Thursday, May 7, 2009

My Lesson About Model Release Forms

A lesson I learned from holding free engagement photography mini sessions in Tower Grove Park this Spring was that I should have let couples know upfront that they would be required to sign a model release form in order to download their photos in full resolution. For those unfamiliar with such a form, this both protects the model (or in this case, the engaged couple) from my use of their images without permission and also allows me to use their images on this blog, my web site, and other places.

For these free engagement photography sessions, I granted the couples rights to download, use, and print photos I took in exchange for signing model release forms. In my excitement to get these sessions filled and to meet with couples, I inadvertently - not intentionally - failed to mention the model release form when booking sessions.

The third couple I photographed during my two days of sessions elected to not sign the form. They asked that I not even mention their names here. Thus, this touching yet not personally identifiable moment is about all that I can share from their session:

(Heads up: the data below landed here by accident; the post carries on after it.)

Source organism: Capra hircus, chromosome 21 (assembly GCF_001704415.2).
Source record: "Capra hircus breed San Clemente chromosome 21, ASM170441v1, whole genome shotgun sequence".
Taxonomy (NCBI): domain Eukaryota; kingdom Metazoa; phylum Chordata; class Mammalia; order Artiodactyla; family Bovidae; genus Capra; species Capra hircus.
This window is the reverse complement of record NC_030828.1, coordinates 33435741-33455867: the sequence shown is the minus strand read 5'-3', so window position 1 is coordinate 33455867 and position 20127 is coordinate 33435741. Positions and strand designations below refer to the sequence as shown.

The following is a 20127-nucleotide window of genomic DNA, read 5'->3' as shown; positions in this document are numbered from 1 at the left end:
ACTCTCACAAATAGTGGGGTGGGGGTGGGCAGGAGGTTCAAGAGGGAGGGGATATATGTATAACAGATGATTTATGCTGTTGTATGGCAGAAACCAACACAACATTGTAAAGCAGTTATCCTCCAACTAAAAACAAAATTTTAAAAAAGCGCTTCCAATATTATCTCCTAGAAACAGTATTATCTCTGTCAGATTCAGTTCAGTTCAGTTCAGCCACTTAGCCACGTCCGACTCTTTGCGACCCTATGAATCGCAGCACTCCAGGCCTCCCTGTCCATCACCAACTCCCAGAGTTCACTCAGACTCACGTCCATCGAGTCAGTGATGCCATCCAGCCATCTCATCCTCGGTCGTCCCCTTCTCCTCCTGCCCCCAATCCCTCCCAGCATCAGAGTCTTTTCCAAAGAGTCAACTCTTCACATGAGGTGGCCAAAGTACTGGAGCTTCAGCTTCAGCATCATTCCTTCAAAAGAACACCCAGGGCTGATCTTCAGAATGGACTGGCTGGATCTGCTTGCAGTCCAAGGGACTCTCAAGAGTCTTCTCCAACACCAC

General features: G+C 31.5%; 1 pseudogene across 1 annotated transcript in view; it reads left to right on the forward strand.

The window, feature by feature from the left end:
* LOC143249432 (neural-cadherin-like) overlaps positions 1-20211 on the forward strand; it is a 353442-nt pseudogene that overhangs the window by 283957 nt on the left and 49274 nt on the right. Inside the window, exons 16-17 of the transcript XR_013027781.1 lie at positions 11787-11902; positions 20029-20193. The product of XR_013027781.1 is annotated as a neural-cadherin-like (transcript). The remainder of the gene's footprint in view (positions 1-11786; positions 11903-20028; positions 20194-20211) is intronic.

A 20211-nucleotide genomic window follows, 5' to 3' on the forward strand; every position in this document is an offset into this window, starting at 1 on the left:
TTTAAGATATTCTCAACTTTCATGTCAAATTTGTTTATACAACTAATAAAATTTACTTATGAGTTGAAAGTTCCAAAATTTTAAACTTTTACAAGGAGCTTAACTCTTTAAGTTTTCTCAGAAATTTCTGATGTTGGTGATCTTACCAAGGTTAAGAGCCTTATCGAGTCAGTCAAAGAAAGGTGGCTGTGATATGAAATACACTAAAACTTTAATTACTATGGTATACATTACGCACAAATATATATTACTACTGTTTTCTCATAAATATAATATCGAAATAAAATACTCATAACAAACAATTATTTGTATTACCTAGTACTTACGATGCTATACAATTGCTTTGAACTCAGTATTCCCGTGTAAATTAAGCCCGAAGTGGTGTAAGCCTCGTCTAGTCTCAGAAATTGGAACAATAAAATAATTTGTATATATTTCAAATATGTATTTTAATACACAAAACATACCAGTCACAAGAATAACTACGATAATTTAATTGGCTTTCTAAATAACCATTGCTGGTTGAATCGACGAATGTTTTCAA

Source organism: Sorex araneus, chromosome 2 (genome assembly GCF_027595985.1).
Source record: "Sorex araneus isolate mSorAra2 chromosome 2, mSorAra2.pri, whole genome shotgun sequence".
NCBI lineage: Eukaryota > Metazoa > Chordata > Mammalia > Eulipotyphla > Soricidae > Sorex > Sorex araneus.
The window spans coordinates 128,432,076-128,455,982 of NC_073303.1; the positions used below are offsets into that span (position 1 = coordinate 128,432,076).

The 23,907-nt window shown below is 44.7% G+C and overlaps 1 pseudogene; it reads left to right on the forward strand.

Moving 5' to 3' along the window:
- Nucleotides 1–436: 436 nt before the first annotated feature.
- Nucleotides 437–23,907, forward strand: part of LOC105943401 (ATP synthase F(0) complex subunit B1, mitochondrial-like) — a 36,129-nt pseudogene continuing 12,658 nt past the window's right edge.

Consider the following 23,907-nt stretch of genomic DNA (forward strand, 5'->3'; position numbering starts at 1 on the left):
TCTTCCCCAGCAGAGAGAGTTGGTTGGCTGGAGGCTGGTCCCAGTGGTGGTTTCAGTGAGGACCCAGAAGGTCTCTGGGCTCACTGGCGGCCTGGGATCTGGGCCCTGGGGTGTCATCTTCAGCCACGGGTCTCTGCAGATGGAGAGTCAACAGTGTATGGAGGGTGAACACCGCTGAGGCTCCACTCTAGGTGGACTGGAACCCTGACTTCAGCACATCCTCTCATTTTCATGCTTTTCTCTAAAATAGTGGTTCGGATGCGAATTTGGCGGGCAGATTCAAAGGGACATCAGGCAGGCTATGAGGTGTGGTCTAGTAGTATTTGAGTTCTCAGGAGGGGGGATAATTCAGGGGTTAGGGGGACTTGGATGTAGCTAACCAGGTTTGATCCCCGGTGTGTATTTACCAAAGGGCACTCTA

I apologize to them and to other couples for the confusion I caused by not mentioning the model release form upfront. Because I realized the error here was solely mine, I've since given the third couple full access rights to their gallery and they will be able to download photos directly. I hope that they will accept my apology, enjoy the gallery, and ultimately choose to use me as their wedding photographer.


  1. I hope they do too! Good lesson on the day!

  2. Lou,

    I'm not sure what you're getting at in your comment, but I think that free is wonderful or I wouldn't have offered these sessions in the first place.

    I feel that it's perfectly reasonable to ask couples to sign a model release form in exchange for receiving photos from their session. Apparently, all but one couple who took advantage of the free sessions agreed with me.

    Please elaborate on what you were trying to say, as I'd love to understand why you don't think that free is good and address your point.

  3. Live and learn, and don't take it too hard. It's a great and fairly safe thing that this lesson came early on in your long and prosperous career!